Explore the Kennet & Avon Canal by canal boat
From our canal boat hire bases at Bath and Monkton Combe you can enjoy a canal boat holiday on the Kennet & Avon Canal
One of our best-loved canals, the 87-mile long Kennet & Avon Canal links the Bristol Avon with the Thames at Reading, passing through spectacular landscapes and the World Heritage City of Bath.
Soaring aqueducts, prehistoric landscapes and a World Heritage City
From the foothills of the Cotswolds to the North West Downs Area of Outstanding Natural Beauty, and Vale of Pewsey dotted with pre-historic features, this canal offers the chance to enjoy some of England’s most beautiful countryside.
Completed in 1810, the Kennet & Avon Canal is made up of two lengths of navigable rivers linked by a canal. From Bristol to Bath in the west the route follows the Bristol Avon, and at the eastern end, the River Kennet from Newbury to Reading.
The waterway has 105 locks along its length, including 29 at the dramatic Caen Hill locks in Devizes, as well two stunning Bath stone aqueducts at Avoncliff and Dundas, designed by the pioneering canal engineer John Rennie.
Visit Bath or Bradford on Avon on a short break
From our base at Monkton Combe on the Kennet & Avon Canal in Somerset, Bath Top Lock is a lovely two-hour cruise away – the perfect short break for beginners.
Once moored at Bath Top Lock, you can walk into the centre of the City in just 15 minutes to enjoy all that the World Heritage Status City of Bath has to offer – the ancient Roman Baths, the sweeping line of 30 Grade I listed Georgian terrace houses that make up the Royal Crescent and medieval Bath Abbey with its fascinating ladders of angels climbing up the West front.
Or set off from our Bath base and head east to Bradford on Avon, skirting the southern foothills of the Cotswolds and passing through the picturesque Avon Valley.
The route goes past the historic Claverton Pumping Station with its 200-year water-driven pump lifting water 48ft from the River Avon to the canal above. And you’ll cross over the amazing Bath stone aqueducts at Dundas and Avoncliff. There’s a series of historic pubs and waterside eateries to enjoy along the way, including The George at Bathampton and The Cross Guns at Avoncliff.
At historic Bradford on Avon, sometimes described as a ‘mini Bath’, there’s a great choice of places to visit, including the Bradford on Avon Museum and the magnificent medieval Tithe Barn. There are lots of places to eat and drink, including the popular canalside Barge Inn and Timbrell’s Yard.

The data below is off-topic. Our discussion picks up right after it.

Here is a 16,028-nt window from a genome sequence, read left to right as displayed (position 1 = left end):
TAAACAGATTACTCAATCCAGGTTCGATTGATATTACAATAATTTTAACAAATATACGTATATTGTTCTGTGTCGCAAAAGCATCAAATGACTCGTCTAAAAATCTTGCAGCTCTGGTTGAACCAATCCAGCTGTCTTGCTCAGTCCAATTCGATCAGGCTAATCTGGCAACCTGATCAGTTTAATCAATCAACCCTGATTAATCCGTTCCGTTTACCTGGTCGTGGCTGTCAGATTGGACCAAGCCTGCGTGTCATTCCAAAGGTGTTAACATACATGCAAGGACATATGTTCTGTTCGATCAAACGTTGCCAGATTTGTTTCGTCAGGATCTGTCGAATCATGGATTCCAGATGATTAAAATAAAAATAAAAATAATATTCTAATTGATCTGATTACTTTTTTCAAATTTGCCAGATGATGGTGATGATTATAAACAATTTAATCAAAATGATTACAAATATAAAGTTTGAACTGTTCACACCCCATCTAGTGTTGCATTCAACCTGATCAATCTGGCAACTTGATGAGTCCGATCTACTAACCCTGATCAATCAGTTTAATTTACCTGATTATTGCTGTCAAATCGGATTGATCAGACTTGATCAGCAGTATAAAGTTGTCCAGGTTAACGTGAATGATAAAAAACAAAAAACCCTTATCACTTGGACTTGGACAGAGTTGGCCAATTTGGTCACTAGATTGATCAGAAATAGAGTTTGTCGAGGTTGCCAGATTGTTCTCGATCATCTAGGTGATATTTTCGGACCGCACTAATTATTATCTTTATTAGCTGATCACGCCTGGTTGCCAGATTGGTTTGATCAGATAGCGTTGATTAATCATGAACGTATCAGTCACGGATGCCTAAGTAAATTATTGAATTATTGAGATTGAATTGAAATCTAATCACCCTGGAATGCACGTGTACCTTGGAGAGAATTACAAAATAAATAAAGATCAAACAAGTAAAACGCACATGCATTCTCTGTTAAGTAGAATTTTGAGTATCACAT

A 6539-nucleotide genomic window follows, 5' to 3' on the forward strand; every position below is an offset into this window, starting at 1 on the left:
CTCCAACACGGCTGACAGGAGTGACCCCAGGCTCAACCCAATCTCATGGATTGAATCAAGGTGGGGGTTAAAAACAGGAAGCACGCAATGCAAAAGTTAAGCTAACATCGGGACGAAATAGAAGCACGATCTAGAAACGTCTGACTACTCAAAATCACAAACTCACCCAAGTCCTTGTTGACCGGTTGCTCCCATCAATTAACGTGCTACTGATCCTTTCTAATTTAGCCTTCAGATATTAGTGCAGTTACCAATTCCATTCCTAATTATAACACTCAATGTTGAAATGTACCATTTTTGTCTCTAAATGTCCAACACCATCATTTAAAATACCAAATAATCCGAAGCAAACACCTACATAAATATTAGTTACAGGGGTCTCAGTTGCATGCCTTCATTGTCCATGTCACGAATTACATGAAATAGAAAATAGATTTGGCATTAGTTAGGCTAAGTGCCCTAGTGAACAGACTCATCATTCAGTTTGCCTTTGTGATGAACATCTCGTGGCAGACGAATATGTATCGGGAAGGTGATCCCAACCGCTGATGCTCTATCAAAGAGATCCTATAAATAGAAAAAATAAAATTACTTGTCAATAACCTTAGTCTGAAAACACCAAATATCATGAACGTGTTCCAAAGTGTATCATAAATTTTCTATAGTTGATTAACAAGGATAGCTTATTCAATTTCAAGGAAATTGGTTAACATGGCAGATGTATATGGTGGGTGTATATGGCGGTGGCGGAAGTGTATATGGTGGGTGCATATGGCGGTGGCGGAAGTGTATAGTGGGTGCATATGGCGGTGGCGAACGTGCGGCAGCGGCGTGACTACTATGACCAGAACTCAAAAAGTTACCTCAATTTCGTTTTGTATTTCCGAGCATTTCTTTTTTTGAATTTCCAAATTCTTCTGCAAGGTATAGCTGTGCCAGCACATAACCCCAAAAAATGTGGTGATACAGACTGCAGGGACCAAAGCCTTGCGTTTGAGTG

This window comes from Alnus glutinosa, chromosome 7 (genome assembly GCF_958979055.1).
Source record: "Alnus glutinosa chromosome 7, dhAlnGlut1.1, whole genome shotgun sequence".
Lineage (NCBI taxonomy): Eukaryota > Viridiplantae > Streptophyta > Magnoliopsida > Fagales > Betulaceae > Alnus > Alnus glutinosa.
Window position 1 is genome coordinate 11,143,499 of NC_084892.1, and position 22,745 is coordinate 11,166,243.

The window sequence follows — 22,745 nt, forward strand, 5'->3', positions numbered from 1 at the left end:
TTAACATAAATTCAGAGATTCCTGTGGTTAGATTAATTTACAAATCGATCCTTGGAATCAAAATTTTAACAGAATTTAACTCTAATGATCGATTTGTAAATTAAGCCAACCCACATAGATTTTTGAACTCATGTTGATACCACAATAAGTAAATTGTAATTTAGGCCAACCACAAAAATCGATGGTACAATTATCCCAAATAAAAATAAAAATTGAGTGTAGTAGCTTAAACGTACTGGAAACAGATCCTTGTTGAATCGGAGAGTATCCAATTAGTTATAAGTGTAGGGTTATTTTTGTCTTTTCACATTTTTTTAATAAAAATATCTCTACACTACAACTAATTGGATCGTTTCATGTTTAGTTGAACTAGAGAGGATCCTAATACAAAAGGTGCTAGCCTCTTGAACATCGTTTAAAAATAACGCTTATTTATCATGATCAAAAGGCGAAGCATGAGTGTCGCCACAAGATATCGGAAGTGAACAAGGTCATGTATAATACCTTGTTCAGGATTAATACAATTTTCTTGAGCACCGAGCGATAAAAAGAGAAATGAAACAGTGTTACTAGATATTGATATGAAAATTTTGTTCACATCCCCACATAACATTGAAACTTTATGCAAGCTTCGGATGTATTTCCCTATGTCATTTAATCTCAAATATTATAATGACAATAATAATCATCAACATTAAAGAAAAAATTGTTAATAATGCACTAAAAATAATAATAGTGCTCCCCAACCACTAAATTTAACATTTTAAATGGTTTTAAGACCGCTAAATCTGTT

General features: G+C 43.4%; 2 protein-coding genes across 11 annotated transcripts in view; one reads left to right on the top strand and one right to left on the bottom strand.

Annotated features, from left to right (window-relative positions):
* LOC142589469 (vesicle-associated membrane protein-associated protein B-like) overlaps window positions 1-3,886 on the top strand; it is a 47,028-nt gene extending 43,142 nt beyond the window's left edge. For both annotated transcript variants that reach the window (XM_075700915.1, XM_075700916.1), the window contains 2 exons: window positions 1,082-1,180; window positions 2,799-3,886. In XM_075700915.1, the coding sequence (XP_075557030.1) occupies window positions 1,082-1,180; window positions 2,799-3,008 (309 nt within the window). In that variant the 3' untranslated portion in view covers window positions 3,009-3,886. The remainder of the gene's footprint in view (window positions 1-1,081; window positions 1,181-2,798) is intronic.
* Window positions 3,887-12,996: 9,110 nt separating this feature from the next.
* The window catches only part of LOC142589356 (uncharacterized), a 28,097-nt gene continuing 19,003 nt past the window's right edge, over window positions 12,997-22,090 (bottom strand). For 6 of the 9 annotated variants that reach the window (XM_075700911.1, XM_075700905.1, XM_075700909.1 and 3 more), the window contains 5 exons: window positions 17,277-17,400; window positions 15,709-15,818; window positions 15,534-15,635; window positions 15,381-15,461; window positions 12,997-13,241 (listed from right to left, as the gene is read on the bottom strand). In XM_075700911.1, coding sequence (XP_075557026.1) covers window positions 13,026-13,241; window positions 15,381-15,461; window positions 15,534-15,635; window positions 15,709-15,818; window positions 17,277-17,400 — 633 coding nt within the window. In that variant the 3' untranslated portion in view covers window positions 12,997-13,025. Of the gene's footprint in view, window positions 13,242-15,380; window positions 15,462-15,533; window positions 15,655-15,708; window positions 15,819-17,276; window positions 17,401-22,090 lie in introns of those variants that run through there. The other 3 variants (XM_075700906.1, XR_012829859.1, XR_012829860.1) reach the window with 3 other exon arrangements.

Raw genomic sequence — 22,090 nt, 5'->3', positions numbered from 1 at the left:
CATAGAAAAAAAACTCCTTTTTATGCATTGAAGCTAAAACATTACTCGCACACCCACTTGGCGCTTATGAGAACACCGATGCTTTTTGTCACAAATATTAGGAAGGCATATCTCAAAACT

You can also cruise to Bristol and back on four night break from our Bath or Monkton Combe bases, but this is recommended for experienced boaters only.
Take a longer holiday and head to Devizes, the Vale of Pewsey, Hungerford and Newbury
On a week’s break from Bath or Monkton Combe, you can travel east to the pretty village of Great Bedwyn and back, passing through tranquil Wiltshire countryside past sleepy villages, and tackling the magnificent Caen Hill flight of locks at Devizes along the way.
Once at Devizes, visitors to this historic market town can enjoy the Wadworth Brewery Visitor Centre with its famous shire horses making daily deliveries, and sample delicious food at some of the town’s independent shops and restaurants, including seasonal favourites at the AA 5* Peppermill Restaurant and the famous Devizes Cheesecake at the Dolcipani Bakery.
Then it’s on through the Vale of Pewsey, passing close to the Avebury Stone Circle, looking out for a Wiltshire White Horse on the hillside and stopping to see the striking painting on the ceiling of The Barge Inn at Honeystreet, with the subject matter reflecting the pub’s proximity to many crop-circles.
At the tiny hamlet of Wootton Rivers on the edge of the ancient Savernake Forest, boaters can stop for refreshment at the pretty thatched Royal Oak pub, soon after reaching the Kennet & Avon’s only tunnel – the 459-metre long Bruce Tunnel.
Then it’s down the Crofton flight and on to Crofton Pumping Station, home to two of the World’s oldest working steam beam engines, and neighbouring Wilton Water, created to supply the pumping station and feed the canal summit, now a haven for wildlife.
On reaching Great Bedwyn, boaters can turn and enjoy a visit to the village’s intriguing Stone Museum and the The Three Tuns pub.
On a two-week break, narrowboat holiday-makers can travel on to Reading, passing through Hungerford with antique shops dotted along its High Street, the village of Kintbury with its Dundas Arms gastro pub and the historic market town of Newbury, with a variety of arts venues including The Corn Exchange and Watermill Theatre, and nearby Highclere Castle, home of Downton Abbey.